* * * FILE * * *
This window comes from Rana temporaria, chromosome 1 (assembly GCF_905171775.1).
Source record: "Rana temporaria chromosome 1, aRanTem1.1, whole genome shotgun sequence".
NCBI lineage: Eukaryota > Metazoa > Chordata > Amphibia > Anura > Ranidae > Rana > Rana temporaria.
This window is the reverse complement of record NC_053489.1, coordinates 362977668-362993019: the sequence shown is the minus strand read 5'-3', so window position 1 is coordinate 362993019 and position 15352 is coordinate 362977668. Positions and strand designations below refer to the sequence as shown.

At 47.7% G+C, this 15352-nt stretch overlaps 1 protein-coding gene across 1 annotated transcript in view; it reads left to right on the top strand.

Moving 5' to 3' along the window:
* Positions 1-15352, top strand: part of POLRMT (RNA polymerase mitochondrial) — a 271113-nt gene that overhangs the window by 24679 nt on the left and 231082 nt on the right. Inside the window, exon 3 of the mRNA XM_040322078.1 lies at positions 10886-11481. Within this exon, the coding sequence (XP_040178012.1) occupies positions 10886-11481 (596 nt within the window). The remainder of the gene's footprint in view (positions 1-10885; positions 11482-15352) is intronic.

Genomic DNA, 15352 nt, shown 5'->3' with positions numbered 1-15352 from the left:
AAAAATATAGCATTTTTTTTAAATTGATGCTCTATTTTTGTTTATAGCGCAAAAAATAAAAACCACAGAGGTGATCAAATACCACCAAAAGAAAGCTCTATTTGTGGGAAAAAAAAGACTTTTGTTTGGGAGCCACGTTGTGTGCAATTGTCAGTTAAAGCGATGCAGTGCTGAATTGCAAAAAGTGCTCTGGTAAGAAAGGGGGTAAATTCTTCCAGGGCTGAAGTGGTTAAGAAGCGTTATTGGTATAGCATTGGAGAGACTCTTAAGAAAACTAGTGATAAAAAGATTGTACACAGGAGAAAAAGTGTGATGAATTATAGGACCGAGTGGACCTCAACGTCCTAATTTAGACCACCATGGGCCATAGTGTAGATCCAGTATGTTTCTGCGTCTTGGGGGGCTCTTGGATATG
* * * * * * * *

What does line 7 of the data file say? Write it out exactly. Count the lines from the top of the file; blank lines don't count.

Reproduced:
* Positions 1-15352, top strand: part of POLRMT (RNA polymerase mitochondrial) — a 271113-nt gene that overhangs the window by 24679 nt on the left and 231082 nt on the right. Inside the window, exon 3 of the mRNA XM_040322078.1 lies at positions 10886-11481. Within this exon, the coding sequence (XP_040178012.1) occupies positions 10886-11481 (596 nt within the window). The remainder of the gene's footprint in view (positions 1-10885; positions 11482-15352) is intronic.